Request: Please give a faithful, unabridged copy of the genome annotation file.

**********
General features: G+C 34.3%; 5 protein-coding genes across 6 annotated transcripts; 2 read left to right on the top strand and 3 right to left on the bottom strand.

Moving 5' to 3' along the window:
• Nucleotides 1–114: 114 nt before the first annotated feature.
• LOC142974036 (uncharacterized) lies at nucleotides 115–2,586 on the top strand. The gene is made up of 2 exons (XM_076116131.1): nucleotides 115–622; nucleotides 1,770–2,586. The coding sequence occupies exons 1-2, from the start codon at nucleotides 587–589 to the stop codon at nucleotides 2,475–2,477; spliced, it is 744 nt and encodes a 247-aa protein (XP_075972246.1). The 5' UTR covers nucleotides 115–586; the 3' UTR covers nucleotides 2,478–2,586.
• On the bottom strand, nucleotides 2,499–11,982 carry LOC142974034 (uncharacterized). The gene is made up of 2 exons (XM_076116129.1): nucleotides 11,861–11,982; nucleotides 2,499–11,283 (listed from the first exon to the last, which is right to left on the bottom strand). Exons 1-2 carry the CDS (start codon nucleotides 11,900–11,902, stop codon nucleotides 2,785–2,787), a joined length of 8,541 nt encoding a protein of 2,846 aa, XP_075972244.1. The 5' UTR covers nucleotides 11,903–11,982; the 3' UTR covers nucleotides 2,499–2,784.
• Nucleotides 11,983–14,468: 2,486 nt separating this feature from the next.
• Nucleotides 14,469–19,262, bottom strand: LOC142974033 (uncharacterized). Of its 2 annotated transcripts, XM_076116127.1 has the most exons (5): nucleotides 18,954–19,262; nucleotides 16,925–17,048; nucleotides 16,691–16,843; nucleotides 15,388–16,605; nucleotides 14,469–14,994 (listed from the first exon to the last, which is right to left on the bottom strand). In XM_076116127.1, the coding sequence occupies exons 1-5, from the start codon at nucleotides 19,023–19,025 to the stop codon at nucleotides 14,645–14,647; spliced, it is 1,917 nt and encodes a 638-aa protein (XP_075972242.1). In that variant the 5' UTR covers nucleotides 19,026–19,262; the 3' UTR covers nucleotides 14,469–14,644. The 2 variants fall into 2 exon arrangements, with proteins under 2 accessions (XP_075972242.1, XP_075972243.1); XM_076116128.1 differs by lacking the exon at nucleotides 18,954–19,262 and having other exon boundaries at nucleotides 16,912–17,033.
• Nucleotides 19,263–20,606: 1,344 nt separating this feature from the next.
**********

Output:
General features: G+C 34.3%; 5 protein-coding genes across 6 annotated transcripts; 2 read left to right on the top strand and 3 right to left on the bottom strand.

Moving 5' to 3' along the window:
• Nucleotides 1–114: 114 nt before the first annotated feature.
• LOC142974036 (uncharacterized) lies at nucleotides 115–2,586 on the top strand. The gene is made up of 2 exons (XM_076116131.1): nucleotides 115–622; nucleotides 1,770–2,586. The coding sequence occupies exons 1-2, from the start codon at nucleotides 587–589 to the stop codon at nucleotides 2,475–2,477; spliced, it is 744 nt and encodes a 247-aa protein (XP_075972246.1). The 5' UTR covers nucleotides 115–586; the 3' UTR covers nucleotides 2,478–2,586.
• On the bottom strand, nucleotides 2,499–11,982 carry LOC142974034 (uncharacterized). The gene is made up of 2 exons (XM_076116129.1): nucleotides 11,861–11,982; nucleotides 2,499–11,283 (listed from the first exon to the last, which is right to left on the bottom strand). Exons 1-2 carry the CDS (start codon nucleotides 11,900–11,902, stop codon nucleotides 2,785–2,787), a joined length of 8,541 nt encoding a protein of 2,846 aa, XP_075972244.1. The 5' UTR covers nucleotides 11,903–11,982; the 3' UTR covers nucleotides 2,499–2,784.
• Nucleotides 11,983–14,468: 2,486 nt separating this feature from the next.
• Nucleotides 14,469–19,262, bottom strand: LOC142974033 (uncharacterized). Of its 2 annotated transcripts, XM_076116127.1 has the most exons (5): nucleotides 18,954–19,262; nucleotides 16,925–17,048; nucleotides 16,691–16,843; nucleotides 15,388–16,605; nucleotides 14,469–14,994 (listed from the first exon to the last, which is right to left on the bottom strand). In XM_076116127.1, the coding sequence occupies exons 1-5, from the start codon at nucleotides 19,023–19,025 to the stop codon at nucleotides 14,645–14,647; spliced, it is 1,917 nt and encodes a 638-aa protein (XP_075972242.1). In that variant the 5' UTR covers nucleotides 19,026–19,262; the 3' UTR covers nucleotides 14,469–14,644. The 2 variants fall into 2 exon arrangements, with proteins under 2 accessions (XP_075972242.1, XP_075972243.1); XM_076116128.1 differs by lacking the exon at nucleotides 18,954–19,262 and having other exon boundaries at nucleotides 16,912–17,033.
• Nucleotides 19,263–20,606: 1,344 nt separating this feature from the next.